Leafing through the pages of Dress Your Family in Corduroy and Denim is like turning the pages of a photo album of a humorously eccentric family in your neighborhood, with one of its members telling you an anecdote behind each photograph. It might sound a little “ordinary”, but it’s not—you can never associate that word with David Sedaris when you hold this book. In a clever yet off-kilter way, he wraps all mundane stories with oddball humor and poignancy that you will not know whether to laugh out loud or sniff because you’re moved after you read each essay. Hands down, after reading this book, Sedaris is officially listed on my roster of literary rock stars.

In twenty two essays, Sedaris shares some episodes of his life that he spent with his family. Mostly he tells embarrassing experiences of his parents and siblings, but he doesn’t let himself off the hook either as he also presents himself as a butt of ridicule. That, I think, is one of the main charms of this book—its self-deprecating hilarity is mixed with just the right amount of raw honesty, drawing in the readers. His sharp wit magnifies this characteristic; couple that with his storytelling technique where he perfectly combines what’s droll and what’s insightful, and you’ve got a book with humor that matters. Which is rare nowadays.

From the innocent picture of kids playing in the snow to a weird scene of a supposed erotic vacuum service, Sedaris successfully conveys to the readers the inanities of his family as well as his own anxieties. His thought processes are witty most of the time, but there’s always the undertone of pain that the reader will always catch. It’s magic how he can elicit empathy and guffaws from the readers without trying so hard.
Also, I would like to commend how Sedaris talks about his sexuality and the consequences that usually comes in its wake—a factor that is definitely not a common denominator of every family. To quote from one of the essays:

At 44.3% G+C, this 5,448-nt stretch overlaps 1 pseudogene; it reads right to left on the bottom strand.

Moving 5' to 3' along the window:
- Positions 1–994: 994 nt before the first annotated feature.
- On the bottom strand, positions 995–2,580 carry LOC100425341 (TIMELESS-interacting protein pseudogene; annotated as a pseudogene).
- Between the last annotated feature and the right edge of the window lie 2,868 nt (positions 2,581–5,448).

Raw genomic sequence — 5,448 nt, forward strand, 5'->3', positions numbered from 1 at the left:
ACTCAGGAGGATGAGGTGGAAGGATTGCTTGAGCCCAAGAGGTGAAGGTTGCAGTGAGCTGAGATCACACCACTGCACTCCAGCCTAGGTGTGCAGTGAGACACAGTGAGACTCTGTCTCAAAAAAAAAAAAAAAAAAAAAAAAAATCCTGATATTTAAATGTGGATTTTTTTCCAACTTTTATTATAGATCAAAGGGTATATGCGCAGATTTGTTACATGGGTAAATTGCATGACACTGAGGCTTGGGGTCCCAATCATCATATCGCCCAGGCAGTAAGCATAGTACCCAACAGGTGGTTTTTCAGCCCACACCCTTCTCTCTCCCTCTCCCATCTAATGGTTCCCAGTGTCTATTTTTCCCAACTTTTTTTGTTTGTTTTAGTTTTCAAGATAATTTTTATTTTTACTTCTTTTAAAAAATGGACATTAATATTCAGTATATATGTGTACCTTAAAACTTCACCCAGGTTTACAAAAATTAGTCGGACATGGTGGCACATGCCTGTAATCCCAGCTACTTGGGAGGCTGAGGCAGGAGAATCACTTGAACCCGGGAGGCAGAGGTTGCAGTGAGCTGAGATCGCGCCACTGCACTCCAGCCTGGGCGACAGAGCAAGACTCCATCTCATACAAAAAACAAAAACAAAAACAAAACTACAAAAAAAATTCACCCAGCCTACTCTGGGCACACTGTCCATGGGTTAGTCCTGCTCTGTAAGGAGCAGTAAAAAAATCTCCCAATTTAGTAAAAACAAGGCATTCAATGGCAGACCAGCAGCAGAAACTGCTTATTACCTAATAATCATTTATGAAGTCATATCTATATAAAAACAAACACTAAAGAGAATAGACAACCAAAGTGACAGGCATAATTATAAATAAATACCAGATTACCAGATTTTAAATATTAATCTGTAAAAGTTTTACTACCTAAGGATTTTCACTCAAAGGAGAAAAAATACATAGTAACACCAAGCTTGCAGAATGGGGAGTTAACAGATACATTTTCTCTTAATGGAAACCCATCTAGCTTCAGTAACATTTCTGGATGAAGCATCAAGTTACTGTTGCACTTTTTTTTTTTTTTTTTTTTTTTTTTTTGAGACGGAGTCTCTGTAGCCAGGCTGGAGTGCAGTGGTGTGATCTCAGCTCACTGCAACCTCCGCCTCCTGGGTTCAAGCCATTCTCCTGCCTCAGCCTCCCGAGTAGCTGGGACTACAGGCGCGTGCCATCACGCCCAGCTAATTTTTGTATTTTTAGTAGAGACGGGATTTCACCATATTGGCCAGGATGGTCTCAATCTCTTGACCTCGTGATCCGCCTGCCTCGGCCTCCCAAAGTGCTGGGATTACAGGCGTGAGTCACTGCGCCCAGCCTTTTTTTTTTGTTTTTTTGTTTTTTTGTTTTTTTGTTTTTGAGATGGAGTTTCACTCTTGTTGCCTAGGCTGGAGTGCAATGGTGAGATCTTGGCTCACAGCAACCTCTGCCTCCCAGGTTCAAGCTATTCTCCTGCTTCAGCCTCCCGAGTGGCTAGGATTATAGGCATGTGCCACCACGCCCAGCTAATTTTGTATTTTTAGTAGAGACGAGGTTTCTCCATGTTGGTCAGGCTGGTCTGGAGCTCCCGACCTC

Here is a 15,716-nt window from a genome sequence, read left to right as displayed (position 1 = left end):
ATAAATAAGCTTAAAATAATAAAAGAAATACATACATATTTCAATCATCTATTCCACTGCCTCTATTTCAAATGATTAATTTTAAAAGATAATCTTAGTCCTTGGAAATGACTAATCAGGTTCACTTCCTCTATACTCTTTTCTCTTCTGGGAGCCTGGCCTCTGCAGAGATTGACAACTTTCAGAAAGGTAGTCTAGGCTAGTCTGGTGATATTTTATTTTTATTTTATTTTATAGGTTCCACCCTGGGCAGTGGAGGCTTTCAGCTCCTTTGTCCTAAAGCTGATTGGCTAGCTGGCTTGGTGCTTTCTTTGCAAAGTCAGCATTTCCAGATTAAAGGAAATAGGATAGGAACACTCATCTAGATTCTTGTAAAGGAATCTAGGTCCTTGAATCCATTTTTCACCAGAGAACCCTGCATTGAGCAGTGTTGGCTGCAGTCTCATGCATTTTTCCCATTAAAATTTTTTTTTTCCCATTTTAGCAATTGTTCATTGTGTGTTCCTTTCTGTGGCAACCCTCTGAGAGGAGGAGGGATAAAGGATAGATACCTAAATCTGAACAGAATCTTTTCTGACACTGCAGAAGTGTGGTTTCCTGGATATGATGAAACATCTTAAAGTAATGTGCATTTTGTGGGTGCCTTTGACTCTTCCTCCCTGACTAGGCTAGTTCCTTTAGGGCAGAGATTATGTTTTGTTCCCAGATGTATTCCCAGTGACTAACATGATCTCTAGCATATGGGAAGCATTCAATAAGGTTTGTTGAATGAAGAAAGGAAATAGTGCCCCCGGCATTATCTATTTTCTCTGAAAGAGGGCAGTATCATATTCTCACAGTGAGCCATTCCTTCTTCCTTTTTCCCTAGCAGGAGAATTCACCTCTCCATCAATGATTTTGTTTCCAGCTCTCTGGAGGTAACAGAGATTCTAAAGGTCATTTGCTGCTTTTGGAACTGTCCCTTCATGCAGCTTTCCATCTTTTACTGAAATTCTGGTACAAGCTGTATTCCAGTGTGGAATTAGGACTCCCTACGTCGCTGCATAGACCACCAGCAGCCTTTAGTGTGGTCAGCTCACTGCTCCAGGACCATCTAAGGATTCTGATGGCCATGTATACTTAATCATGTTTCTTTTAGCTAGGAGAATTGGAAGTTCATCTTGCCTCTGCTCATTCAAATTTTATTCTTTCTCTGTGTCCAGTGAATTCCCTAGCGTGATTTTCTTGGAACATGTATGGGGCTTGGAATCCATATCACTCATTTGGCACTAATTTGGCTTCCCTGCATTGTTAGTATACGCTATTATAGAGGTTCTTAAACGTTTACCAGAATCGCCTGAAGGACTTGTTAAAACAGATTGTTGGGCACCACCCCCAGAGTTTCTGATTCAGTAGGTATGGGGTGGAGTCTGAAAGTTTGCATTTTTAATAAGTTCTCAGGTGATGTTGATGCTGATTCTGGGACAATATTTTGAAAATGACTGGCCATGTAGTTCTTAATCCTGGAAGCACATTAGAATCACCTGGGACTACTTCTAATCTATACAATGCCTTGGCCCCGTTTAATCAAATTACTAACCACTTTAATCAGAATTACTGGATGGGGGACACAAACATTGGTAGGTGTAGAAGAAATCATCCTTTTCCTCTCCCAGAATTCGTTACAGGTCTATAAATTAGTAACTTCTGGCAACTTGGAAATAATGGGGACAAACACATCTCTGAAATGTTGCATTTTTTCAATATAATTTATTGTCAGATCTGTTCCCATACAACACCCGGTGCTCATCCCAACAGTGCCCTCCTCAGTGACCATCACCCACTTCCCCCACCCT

I wouldn’t know it until months later, but my father had kicked me out of the house not because I was a bum but because I was gay. Our little talk was supposed to be one of those defining moments that shape a person’s adult life, but he’d been so uncomfortable with the most important word that he left it out completely, saying only, “I think we both know why I’m doing this.” I guess I could have pinned him down, I just hadn’t seen the point. “Is it because I’m a failure? A drug addict? A sponge? Come on, Dad, just give me one good reason.”
Who wants to say that?

Over all, it’s a very good read and I recommend it. I’ll definitely check out David Sedaris’ other books.

Monday, April 11, 2011

Taking Off The Training Wheels

Last week, a rehearsal for the commencement exercises was held by our school. It wasn't formal: scattered laughters were consistent throughout the rehearsal, and everybody was having fun mimicking the professors or just being their goofy selves. Even the professors were inserting their own japes onstage. Be that as it may, no one could deny their excitement for the graduation day.

"For sure, maiiyak ako sa PICC."

"Nakaka-excite. Ilang days nalang magmamartsa na tayo!"

"Ilang araw nalang ang nalalabi...naaamoy ko na ang diploma..."


I myself couldn't wait. Six years in elementary school, four years in high school, four years in college...we spent more than half of our lives as students, and now we could see the bend in the road--a new beginning. What do you think we want to do? Rev up and swerve, of course! And from that point, we ask ourselves: now where do we go? Are we sure that the world has a place for each of us?

These are big question marks. I remember that there was a portion in the CE where we would toss our graduation caps in the air. I wasn't positive what it's about--from one source I heard it signifies the students' hard-earned accomplishments. Then someone told me it symbolizes how high our dreams would be after we step out of the school.

I mulled over about it for a while, asking myself why we should hurl it up and rejoice...and then the thought struck me. It was a celebration of what we're going to leave behind! What we would be throwing away was the students' life. I understood how everybody was so eager to leave this phase of our lives and to step out into the world. We wouldn't be little girls or little boys anymore; we would make big choices that could make or break everything that we build. When we step on that stage to receive our diplomas, we would also be taking off our training wheels. "Rehearsals are over," I could almost hear a voice in my head say. "It's show time, finally."